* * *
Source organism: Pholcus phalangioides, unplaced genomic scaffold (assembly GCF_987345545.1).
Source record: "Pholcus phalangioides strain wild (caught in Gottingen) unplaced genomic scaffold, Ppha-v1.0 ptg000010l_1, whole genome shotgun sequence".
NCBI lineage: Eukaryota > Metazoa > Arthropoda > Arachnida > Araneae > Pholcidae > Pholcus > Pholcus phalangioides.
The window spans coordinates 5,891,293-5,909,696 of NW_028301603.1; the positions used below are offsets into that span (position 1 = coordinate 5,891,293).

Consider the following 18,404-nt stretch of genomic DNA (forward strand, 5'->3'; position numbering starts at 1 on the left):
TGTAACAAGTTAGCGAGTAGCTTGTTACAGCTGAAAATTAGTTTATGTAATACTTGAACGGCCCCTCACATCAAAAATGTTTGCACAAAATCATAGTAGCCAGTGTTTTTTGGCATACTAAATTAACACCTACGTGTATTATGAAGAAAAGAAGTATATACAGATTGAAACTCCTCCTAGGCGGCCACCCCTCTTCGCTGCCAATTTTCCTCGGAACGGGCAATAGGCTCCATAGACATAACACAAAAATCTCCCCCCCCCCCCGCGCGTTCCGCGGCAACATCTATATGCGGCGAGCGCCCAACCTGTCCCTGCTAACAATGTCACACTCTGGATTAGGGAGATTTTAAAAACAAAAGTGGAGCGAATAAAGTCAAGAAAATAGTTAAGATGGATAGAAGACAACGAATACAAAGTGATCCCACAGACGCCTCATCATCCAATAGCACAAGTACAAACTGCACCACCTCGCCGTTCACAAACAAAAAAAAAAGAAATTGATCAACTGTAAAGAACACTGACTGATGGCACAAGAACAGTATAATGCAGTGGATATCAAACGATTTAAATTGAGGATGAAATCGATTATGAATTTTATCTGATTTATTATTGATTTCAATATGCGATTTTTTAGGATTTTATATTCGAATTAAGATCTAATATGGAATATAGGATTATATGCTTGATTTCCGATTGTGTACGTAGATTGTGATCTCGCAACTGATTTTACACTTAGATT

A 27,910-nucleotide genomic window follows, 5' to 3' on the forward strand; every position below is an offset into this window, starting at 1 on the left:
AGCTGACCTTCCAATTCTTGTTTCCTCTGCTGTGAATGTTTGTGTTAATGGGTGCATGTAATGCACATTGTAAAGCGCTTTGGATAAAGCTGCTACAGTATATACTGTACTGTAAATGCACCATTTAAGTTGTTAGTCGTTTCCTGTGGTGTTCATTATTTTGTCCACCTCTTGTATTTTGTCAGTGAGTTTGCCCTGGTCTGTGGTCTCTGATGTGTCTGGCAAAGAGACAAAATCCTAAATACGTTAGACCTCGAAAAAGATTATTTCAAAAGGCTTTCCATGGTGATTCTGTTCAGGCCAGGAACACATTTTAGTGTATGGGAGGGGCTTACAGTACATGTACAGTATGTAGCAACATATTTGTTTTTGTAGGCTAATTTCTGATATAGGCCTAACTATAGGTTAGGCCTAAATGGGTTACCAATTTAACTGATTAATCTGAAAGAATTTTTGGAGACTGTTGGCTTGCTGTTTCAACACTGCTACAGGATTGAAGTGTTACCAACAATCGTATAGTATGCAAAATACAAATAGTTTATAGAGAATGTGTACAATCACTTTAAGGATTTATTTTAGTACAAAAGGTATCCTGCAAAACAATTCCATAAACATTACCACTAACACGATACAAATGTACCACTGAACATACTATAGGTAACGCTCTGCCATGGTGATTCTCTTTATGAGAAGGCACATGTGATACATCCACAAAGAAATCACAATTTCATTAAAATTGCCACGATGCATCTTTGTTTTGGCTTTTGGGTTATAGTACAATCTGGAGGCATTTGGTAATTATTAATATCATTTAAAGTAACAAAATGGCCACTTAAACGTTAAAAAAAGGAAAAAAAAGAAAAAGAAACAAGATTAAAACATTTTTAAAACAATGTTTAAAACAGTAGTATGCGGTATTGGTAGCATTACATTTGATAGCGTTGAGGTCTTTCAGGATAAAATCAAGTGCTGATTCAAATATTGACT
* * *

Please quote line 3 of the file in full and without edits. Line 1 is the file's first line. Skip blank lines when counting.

NCBI lineage: Eukaryota > Metazoa > Arthropoda > Arachnida > Araneae > Pholcidae > Pholcus > Pholcus phalangioides.